Our plants can be moved rapidly and safely anywhere in the world.

Their unique ‘transportability’ means that once on-site, they can be connected and delivering significant volumes of fresh water within hours. They can deliver on single location contracts over any given period or alternatively they can service multi-location demands on a rotational basis.

The modular nature of our solution means that we can provide between 5,000-150,000m3 of water/per day. We can even ‘scale-up’ during the course of a contract by adding capacity or swapping units.

Economies of scale will always provide a cost-competitive solution.

The SubSea Infrastructure solution provides large-scale (10,000-150,000m3 of water/per day) state of the art desalination plants onshore or on floating platforms – either barges or ships, depending on plant size and location. It marries technologies and solutions from the water, oil and gas, and energy sectors to provide highly mobile, temporary, solutions to large-scale water problems.

Delivery pipelines are floated into place and submerged n operations generally taking a matter of hours from arrival. The temporary delivery infrastructure requires only a small corridor onshore – and this is removed when the facility leaves. Offshore mooring systems are self-contained and are also easily installed and removed.

Floating platforms are robust and able to operate in most weather conditions – the offshore oil and gas industry provides excellent evidence of such platforms. When weather is extreme the facilities have quick disconnect/quick connect systems that allow them to move clear until the event has passed.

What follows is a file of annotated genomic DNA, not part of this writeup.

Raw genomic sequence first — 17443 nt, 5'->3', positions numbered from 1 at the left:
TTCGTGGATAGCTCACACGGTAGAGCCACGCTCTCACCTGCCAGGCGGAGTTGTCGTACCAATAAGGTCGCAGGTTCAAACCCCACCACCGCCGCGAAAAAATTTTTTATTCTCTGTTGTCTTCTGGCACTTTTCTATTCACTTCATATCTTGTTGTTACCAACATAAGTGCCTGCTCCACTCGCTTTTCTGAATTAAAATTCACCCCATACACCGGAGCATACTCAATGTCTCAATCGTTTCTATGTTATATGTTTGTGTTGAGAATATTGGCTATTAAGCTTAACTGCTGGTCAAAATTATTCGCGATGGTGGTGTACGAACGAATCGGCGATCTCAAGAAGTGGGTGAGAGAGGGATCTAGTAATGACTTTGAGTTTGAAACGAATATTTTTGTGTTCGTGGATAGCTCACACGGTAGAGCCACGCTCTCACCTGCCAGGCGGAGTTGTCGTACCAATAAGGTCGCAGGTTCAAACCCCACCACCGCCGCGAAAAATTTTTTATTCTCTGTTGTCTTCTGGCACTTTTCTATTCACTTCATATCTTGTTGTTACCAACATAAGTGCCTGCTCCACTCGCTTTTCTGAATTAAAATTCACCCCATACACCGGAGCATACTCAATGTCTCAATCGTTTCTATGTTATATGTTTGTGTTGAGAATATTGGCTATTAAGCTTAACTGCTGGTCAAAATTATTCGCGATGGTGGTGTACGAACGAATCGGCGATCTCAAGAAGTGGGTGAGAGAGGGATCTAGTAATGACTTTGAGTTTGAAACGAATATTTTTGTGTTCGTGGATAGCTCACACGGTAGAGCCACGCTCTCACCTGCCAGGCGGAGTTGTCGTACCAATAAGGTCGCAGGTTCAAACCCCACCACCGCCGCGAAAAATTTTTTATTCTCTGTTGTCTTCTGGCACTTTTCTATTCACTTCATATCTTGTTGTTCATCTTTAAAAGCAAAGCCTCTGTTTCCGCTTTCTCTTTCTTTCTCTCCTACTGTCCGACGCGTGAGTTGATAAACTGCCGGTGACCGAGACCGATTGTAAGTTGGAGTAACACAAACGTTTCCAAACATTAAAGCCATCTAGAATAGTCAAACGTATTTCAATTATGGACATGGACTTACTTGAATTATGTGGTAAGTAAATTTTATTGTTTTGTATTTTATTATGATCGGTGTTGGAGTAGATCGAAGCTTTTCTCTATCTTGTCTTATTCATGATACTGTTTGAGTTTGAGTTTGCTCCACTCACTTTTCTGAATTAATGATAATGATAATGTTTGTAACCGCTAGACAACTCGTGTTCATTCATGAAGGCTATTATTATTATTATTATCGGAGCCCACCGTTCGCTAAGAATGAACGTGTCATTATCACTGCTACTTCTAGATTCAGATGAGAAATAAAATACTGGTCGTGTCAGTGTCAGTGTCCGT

Ship-based facilities have the ability to transit on passage at around 14kn (340 nautical miles/per day). This means a unit good transit from the Gulf of Mexico to the Eastern Mediterranean in less than 3-weeks. A barge-based facility would take just over twice as long.

It can therefore be seen that SubSea Infrastructure‘s marine platform desalination facilities are highly mobile, extremely flexible, and at the same time have a very low impact on the local onshore and near-shore environment, even when in position and working. Onshore, near-shore, and sea beds can be completely restored to their original condition once the desalination facilities are removed.